nysa00

    Answer by nysa00 at 4:23 PM on Dec. 13, 2009

  • these questions are great for learning more about my faith. I went to another question in the book. Keep in mind I am talking about the Catholic Church and the Catholic Church only. You need to be baptised for salvation. "Jesus states in John:3:5, "I solemnly assure you, no one can enter into God's kingdom without being a begotten of water and spirit." Baptism is a supernatural rebirth during which we become adopted into God's family."

    from same book as above.
    Anonymous

    Answer by Anonymous at 4:23 PM on Dec. 13, 2009

  • This question was a hot topic from the time of the split and you will get a wide variety of answers. Not one answer is going to be true to everyone.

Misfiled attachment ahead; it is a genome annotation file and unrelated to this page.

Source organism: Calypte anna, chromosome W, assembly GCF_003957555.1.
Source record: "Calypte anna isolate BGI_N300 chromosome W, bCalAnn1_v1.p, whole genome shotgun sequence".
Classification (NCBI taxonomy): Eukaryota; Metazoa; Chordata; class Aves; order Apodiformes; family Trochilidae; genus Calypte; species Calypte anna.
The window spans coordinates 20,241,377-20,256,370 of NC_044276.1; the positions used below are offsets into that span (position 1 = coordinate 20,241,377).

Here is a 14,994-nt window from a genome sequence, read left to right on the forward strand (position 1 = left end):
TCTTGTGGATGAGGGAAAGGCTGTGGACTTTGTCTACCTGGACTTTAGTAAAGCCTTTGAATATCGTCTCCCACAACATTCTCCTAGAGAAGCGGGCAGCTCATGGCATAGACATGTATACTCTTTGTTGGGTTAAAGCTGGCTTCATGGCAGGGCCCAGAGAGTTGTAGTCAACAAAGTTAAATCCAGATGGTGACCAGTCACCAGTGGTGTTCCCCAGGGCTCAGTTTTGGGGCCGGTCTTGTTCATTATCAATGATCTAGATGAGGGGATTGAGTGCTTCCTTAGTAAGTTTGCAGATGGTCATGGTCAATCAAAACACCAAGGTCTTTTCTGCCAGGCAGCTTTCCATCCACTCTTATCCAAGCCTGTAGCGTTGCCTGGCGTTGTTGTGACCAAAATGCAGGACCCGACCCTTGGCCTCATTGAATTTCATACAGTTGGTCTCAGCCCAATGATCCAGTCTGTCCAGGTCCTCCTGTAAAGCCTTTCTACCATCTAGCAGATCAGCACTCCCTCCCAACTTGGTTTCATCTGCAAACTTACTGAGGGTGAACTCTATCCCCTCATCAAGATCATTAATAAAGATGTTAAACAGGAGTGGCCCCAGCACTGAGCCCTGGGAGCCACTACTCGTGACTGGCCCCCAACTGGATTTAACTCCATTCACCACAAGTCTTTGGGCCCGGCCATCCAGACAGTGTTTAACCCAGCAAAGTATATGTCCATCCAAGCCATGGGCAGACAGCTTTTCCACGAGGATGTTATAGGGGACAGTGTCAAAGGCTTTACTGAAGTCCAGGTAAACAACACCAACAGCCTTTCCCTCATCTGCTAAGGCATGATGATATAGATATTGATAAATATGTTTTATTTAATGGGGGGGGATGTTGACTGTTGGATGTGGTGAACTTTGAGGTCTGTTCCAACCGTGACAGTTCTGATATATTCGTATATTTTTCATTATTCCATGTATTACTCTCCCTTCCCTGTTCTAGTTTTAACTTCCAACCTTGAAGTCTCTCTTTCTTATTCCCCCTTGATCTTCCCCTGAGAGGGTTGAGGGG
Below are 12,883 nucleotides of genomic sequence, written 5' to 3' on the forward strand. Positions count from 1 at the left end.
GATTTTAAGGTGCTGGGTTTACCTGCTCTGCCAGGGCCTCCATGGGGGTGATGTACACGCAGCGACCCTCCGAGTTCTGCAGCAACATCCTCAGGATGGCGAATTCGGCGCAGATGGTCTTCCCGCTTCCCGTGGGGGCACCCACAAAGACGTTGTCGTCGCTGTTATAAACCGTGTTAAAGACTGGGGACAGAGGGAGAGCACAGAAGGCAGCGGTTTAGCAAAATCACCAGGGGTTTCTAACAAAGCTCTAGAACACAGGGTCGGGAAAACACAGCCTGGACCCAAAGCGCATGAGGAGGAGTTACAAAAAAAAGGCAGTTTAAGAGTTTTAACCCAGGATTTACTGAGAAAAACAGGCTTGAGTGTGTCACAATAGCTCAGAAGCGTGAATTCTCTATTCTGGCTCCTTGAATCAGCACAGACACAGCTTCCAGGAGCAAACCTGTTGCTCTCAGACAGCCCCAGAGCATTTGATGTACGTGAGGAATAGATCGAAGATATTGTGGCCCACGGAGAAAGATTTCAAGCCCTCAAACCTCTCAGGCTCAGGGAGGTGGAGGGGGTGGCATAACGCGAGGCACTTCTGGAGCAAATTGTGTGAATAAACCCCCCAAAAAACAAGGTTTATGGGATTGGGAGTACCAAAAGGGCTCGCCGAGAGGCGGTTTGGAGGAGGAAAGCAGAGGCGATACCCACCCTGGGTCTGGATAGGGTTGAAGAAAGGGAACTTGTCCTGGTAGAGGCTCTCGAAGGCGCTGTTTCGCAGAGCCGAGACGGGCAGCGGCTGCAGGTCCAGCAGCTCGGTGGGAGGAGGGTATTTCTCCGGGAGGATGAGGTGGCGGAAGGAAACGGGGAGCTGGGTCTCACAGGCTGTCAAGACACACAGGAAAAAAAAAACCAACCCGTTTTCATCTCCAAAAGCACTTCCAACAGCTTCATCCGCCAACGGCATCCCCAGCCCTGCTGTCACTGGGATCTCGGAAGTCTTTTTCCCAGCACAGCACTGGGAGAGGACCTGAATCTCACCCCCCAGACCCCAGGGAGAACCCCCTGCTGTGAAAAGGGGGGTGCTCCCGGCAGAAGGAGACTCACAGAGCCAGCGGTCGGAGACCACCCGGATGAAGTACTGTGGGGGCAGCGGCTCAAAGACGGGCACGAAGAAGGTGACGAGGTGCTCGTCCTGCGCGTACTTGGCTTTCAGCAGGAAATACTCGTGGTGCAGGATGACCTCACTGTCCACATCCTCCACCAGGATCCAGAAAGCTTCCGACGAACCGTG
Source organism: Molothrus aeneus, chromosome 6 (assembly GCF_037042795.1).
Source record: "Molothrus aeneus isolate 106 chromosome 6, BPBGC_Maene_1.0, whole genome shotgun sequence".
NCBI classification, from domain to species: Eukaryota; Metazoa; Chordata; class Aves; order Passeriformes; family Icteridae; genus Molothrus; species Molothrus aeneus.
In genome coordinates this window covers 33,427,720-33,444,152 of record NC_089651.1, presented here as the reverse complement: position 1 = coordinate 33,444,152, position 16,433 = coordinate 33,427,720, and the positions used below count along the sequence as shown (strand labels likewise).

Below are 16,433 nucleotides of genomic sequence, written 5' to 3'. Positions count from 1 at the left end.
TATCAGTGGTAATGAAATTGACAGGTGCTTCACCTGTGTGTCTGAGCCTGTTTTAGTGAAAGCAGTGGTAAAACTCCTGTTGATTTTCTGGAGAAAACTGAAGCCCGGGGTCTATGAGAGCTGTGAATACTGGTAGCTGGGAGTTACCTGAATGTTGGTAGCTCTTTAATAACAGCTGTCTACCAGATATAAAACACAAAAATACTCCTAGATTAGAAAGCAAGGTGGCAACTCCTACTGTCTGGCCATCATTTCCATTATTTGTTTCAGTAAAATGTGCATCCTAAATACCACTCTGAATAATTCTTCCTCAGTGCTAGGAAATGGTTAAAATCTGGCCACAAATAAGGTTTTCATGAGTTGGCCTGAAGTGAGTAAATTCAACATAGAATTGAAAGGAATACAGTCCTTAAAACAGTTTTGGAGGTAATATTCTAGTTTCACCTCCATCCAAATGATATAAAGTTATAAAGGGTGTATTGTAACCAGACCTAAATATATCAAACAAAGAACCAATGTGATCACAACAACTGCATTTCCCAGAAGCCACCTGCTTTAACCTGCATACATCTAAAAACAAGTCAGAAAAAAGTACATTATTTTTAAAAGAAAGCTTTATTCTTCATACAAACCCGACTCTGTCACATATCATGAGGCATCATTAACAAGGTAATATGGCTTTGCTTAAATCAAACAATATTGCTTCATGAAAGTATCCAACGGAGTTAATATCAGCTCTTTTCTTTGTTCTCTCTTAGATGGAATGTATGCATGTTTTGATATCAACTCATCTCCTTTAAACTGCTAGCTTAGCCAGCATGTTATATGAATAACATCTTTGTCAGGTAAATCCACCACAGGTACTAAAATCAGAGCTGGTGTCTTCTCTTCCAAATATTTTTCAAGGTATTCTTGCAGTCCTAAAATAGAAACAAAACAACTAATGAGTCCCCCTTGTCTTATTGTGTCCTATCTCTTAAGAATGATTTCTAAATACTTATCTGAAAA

Anonymous

    Answer by Anonymous at 4:25 PM on Dec. 13, 2009

  • O.K. all three are correct. However, baptism is a sign of obedience and the desire to publicly identify one's self as a Christian. I get concerned for Christians who want to keep their faith secret and who do not seek to obey or follow God with their whole life. Not concerned for their eternal salvation but their relationship with God.
    -------------------
    Exactly! Baptism by full immersion (Matthew 3:13-16; Mark 1:9-10) is a part of the great commission (Matthew 28:19),and is an outward sign of acceptance of the faith and Christ's Lordship (Colossians 2:12; Romans 6:4; Galatians 3:26,27).
    Lexylex

    Answer by Lexylex at 4:30 PM on Dec. 13, 2009